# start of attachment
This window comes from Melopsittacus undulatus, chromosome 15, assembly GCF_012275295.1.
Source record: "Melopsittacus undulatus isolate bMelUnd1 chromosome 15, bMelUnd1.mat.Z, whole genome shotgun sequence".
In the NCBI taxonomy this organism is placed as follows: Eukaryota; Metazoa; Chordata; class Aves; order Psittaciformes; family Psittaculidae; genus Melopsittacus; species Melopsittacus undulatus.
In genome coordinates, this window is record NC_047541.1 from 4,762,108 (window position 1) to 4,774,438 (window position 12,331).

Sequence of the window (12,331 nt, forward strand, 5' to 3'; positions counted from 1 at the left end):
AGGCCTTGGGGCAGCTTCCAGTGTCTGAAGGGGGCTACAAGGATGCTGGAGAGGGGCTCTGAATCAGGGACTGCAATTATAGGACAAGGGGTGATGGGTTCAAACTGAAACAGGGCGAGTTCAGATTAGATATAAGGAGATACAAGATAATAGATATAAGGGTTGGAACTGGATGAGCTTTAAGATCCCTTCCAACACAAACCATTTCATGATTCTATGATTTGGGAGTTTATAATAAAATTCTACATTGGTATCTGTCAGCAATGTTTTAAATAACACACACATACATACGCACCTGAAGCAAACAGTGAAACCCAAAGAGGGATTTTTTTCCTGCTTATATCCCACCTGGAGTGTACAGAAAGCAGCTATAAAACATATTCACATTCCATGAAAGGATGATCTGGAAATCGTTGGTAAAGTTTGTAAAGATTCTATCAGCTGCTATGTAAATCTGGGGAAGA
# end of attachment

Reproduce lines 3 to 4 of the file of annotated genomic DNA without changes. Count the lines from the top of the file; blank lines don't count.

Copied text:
In the NCBI taxonomy this organism is placed as follows: Eukaryota; Metazoa; Chordata; class Aves; order Psittaciformes; family Psittaculidae; genus Melopsittacus; species Melopsittacus undulatus.
In genome coordinates, this window is record NC_047541.1 from 4,762,108 (window position 1) to 4,774,438 (window position 12,331).